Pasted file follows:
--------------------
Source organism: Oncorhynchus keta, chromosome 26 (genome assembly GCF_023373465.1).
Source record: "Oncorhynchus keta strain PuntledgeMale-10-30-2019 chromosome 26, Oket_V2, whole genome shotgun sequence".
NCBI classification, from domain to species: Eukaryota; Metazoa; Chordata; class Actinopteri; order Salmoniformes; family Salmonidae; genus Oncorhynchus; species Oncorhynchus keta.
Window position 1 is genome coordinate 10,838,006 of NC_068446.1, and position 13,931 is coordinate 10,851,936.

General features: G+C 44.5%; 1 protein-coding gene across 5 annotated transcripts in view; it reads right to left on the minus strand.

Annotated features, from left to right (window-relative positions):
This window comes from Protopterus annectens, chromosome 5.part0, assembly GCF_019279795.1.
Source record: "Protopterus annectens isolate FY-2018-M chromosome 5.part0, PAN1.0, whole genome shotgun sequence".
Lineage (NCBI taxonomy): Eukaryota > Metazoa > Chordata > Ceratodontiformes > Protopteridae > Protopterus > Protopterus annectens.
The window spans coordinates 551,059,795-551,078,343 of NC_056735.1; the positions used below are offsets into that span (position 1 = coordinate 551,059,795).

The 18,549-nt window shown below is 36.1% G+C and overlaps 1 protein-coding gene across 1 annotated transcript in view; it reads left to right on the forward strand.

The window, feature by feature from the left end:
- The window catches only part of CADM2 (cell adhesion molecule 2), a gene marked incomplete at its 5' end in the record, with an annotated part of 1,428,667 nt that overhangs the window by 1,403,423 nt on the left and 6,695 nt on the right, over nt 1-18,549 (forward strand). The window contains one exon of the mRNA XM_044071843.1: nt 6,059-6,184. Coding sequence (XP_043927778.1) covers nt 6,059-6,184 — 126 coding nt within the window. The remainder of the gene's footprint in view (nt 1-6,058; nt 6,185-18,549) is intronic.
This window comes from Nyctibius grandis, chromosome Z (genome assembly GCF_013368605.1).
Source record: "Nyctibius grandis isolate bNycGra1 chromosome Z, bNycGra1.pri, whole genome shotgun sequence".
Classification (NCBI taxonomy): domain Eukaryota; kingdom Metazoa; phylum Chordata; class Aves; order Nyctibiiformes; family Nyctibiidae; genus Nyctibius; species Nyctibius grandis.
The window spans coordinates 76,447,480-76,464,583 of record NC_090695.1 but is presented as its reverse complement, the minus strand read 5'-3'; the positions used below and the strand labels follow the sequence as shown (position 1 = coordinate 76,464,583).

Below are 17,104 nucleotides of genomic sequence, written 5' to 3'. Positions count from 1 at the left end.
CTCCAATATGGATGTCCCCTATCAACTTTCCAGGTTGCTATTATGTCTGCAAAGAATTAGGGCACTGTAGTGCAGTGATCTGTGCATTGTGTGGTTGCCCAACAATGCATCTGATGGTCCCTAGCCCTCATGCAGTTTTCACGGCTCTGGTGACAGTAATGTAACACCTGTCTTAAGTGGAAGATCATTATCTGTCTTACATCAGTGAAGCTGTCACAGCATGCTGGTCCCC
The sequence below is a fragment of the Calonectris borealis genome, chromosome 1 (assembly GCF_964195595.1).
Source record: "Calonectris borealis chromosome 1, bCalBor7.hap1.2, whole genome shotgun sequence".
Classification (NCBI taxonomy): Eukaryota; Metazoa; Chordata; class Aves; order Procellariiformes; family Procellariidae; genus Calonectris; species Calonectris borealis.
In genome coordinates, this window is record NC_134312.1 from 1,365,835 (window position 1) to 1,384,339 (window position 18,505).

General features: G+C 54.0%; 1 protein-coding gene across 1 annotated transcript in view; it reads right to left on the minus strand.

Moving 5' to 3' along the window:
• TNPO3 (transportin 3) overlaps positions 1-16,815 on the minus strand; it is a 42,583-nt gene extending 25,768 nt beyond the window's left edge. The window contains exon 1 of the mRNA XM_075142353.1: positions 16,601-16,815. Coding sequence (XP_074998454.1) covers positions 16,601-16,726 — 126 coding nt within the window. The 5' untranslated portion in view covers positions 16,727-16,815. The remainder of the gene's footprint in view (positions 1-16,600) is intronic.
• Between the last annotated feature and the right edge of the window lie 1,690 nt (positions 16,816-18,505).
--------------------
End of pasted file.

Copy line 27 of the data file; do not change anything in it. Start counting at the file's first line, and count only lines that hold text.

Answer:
• Between the last annotated feature and the right edge of the window lie 1,690 nt (positions 16,816-18,505).